Econometrics reaches The Economist

Hal Varian pointed me to this article in The Economist:

Instrumental variables help to isolate causal relationships. But they can be taken too far

“Like elaborately plumed birds…we preen and strut and display our t-values.” That was Edward Leamer’s uncharitable description of his profession in 1983. Mr Leamer, an economist at the University of California in Los Angeles, was frustrated by empirical economists’ emphasis on measures of correlation over underlying questions of cause and effect, such as whether people who spend more years in school go on to earn more in later life. Hardly anyone, he wrote gloomily, “takes anyone else’s data analyses seriously”. To make his point, Mr Leamer showed how different (but apparently reasonable) choices about which variables to include in an analysis of the effect of capital punishment on murder rates could lead to the conclusion that the death penalty led to more murders, fewer murders, or had no effect at all.

In the years since, economists have focused much more explicitly on improving the analysis of cause and effect, giving rise to what Guido Imbens of Harvard University calls “the causal literature”. The techniques at the heart of this literature–in particular, the use of so-called “instrumental variables”–have yielded insights into everything from the link between abortion and crime to the economic return from education. But these methods are themselves now coming under attack.

Instrumental variables have become popular in part because they allow economists to deal with one of the main obstacles to the accurate estimation of causal effects–the impossibility of controlling for every last influence. Mr Leamer’s work on capital punishment demonstrated that the choice of controls matters hugely. Putting too many variables into a model ends up degrading the results. Worst of all, some relevant variables may simply not be observable. For example, the time someone stays in school is probably influenced by his innate scholastic ability, but this is very hard to measure. Leaving such variables out can easily lead econometricians astray. What is more, the direction of causation is not always clear. Working out whether deploying more policemen reduces crime, for example, is confused by the fact that more policemen are allocated to areas with higher crime rates.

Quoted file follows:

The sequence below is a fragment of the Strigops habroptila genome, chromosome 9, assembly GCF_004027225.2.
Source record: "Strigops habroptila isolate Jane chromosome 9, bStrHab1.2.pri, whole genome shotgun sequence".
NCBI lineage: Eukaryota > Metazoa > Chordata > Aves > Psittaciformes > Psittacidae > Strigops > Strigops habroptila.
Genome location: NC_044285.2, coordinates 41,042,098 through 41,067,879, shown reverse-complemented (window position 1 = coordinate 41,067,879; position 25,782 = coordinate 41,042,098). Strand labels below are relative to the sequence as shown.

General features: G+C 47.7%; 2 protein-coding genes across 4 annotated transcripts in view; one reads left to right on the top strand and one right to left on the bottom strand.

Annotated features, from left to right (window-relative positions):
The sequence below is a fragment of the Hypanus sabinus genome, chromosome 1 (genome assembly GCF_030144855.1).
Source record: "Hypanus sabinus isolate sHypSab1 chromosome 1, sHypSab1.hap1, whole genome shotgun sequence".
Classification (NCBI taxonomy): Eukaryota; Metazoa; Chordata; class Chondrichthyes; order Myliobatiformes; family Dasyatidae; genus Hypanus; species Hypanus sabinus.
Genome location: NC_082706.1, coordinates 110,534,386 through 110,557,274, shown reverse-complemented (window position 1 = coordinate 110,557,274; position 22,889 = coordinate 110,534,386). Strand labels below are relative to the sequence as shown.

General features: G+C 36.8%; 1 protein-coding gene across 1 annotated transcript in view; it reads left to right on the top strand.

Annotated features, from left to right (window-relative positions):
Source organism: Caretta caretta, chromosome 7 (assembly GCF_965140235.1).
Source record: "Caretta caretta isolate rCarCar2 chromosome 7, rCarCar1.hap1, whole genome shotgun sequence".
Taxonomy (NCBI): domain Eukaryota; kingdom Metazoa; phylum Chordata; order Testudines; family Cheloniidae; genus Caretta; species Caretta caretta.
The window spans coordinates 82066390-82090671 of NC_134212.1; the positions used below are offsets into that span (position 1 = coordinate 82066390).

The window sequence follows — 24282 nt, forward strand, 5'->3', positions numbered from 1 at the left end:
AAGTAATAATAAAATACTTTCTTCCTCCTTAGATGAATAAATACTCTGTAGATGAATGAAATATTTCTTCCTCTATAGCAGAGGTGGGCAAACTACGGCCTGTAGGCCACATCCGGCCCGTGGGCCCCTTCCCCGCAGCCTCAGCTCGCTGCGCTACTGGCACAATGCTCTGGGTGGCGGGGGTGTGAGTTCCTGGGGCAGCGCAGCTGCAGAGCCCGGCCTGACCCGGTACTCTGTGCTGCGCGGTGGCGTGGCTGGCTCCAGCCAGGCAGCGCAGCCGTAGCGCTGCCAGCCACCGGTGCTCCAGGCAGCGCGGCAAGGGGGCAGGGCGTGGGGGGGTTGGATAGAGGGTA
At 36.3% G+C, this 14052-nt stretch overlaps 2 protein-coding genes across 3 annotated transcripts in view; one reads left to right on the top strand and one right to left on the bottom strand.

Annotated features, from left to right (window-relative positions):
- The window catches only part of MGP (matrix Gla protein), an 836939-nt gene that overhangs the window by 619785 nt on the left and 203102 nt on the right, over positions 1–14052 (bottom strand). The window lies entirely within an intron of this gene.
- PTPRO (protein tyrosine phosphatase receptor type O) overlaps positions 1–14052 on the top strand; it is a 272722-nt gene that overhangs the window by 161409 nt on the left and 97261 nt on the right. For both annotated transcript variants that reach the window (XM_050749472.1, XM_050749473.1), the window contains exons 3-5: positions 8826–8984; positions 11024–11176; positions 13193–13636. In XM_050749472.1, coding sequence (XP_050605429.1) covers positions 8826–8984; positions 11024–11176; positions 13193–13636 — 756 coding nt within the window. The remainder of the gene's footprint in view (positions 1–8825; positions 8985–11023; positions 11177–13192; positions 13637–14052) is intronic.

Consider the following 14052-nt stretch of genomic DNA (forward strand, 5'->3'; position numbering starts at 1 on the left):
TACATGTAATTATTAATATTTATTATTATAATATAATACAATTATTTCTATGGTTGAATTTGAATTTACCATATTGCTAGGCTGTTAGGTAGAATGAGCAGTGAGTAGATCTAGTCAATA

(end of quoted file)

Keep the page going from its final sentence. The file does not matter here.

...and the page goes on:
Instrumental variables are helpful in all these situations. Often derived from a quirk in the environment or in public policy, they affect the outcome (a person’s earnings, say, to return to the original example) only through their influence on the input variable (in this case, the number of years of schooling) while at the same time being uncorrelated with what is left out (scholastic ability). The job of instrumental variables is to ensure that the omission of factors from an analysis–in this example, the impact of scholastic ability on the amount of schooling–does not end up producing inaccurate results.

In an influential early example of this sort of study, Joshua Angrist of the Massachusetts Institute of Technology (MIT) and Alan Krueger of Princeton University used America’s education laws to create an instrumental variable based on years of schooling. These laws mean that children born earlier in the year are older when they start school than those born later in the year, which means they have received less schooling by the time they reach the legal leaving-age. Since a child’s birth date is unrelated to intrinsic ability, it is a good instrument for teasing out schooling’s true effect on wages. Over time, uses of such instrumental variables have become a standard part of economists’ set of tools. Freakonomics, the 2005 bestseller by Steven Levitt and Stephen Dubner, provides a popular treatment of many of the techniques. Mr Levitt’s analysis of crime during American election cycles, when police numbers rise for reasons unconnected to crime rates, is a celebrated example of an instrumental variable.

Two recent papers–one by James Heckman of Chicago University and Sergio Urzua of Northwestern University, and another by Angus Deaton of Princeton–are sharply critical of this approach. The authors argue that the causal effects that instrumental strategies identify are uninteresting because such techniques often give answers to narrow questions. The results from the quarter-of-birth study, for example, do not say much about the returns from education for college graduates, whose choices were unlikely to have been affected by when they were legally eligible to drop out of school. According to Mr Deaton, using such instruments to estimate causal parameters is like choosing to let light “fall where it may, and then proclaim[ing] that whatever it illuminates is what we were looking for all along.”

IV leagues

This is too harsh. It is no doubt possible to use instrumental variables to estimate effects on uninteresting subgroups of the population. But the quarter-of-birth study, for example, shone light on something that was both interesting and significant. The instrumental variable in this instance allows a clear, credible estimate of the return from extra schooling for those most inclined to drop out from school early. These are precisely the people whom a policy that sought to prolong the amount of education would target. Proponents of instrumental variables also argue that accurate answers to narrower questions are more useful than unreliable answers to wider questions.